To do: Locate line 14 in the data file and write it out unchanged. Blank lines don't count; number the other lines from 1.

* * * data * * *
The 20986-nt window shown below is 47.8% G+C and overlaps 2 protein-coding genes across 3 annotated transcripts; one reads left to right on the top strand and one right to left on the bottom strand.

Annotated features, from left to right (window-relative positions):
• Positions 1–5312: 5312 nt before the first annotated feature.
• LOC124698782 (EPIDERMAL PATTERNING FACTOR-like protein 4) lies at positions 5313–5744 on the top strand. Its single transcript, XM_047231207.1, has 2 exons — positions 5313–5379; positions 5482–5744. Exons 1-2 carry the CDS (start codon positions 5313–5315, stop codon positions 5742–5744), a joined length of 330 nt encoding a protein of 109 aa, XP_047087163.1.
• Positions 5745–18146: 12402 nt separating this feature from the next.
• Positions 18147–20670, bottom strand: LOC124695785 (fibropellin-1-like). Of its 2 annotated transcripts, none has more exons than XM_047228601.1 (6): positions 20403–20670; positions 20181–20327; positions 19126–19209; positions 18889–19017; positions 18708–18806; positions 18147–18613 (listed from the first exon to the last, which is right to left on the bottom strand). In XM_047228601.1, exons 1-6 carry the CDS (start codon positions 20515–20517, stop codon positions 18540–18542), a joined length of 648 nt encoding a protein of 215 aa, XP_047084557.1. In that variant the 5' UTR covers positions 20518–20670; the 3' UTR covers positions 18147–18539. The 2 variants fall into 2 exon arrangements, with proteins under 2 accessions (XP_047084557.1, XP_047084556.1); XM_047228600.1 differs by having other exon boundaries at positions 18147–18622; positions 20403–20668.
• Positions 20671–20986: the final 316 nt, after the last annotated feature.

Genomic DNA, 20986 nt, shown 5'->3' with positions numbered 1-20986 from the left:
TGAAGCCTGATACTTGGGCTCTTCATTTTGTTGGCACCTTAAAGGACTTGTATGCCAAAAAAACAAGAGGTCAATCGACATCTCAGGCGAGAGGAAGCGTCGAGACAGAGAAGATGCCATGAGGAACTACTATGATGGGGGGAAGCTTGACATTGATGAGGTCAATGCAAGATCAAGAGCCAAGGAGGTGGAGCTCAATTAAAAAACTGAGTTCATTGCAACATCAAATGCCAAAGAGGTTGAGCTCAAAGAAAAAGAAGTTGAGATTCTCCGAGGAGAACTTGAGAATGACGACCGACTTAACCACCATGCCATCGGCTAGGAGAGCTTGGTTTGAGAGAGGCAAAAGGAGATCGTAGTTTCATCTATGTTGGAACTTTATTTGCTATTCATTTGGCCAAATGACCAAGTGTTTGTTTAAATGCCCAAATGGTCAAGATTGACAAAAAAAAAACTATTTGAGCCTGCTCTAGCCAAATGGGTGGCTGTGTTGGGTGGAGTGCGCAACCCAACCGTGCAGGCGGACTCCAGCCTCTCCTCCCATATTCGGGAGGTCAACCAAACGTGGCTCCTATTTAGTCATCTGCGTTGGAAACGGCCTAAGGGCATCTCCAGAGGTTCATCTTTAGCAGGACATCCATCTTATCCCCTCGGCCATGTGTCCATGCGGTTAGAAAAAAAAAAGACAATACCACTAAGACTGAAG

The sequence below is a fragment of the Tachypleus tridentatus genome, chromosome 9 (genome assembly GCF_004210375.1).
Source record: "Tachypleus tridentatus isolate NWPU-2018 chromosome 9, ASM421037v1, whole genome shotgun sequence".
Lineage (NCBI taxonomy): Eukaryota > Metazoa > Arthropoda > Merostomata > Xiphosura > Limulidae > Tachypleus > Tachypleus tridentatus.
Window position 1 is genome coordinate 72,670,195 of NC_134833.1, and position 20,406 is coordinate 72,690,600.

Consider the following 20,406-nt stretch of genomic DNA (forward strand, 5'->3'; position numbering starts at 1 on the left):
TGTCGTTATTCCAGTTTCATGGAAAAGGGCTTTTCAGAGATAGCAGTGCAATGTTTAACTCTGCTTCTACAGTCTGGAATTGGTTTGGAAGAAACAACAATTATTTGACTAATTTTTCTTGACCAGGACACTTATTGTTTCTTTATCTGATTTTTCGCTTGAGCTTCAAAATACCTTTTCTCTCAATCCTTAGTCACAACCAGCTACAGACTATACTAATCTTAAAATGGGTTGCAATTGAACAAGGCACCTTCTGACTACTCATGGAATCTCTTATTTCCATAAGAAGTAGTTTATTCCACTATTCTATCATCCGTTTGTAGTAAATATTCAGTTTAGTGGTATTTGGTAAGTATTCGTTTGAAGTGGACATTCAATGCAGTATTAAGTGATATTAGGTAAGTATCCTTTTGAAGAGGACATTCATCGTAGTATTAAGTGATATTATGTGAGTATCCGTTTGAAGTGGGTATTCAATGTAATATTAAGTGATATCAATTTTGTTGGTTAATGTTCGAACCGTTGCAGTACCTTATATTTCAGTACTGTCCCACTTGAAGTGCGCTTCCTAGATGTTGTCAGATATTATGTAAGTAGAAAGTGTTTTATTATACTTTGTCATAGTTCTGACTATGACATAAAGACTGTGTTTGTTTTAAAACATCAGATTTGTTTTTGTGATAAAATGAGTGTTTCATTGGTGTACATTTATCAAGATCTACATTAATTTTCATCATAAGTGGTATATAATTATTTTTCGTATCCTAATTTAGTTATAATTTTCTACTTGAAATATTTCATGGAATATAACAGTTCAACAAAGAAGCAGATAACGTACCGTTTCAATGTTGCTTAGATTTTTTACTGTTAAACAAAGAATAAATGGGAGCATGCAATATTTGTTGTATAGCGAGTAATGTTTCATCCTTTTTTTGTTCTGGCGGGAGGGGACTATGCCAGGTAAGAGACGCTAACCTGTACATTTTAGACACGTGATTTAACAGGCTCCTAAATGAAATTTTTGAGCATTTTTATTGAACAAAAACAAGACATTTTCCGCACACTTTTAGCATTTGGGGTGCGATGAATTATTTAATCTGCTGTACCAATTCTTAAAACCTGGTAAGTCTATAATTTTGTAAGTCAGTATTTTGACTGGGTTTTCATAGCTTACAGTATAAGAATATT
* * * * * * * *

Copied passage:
Consider the following 20,406-nt stretch of genomic DNA (forward strand, 5'->3'; position numbering starts at 1 on the left):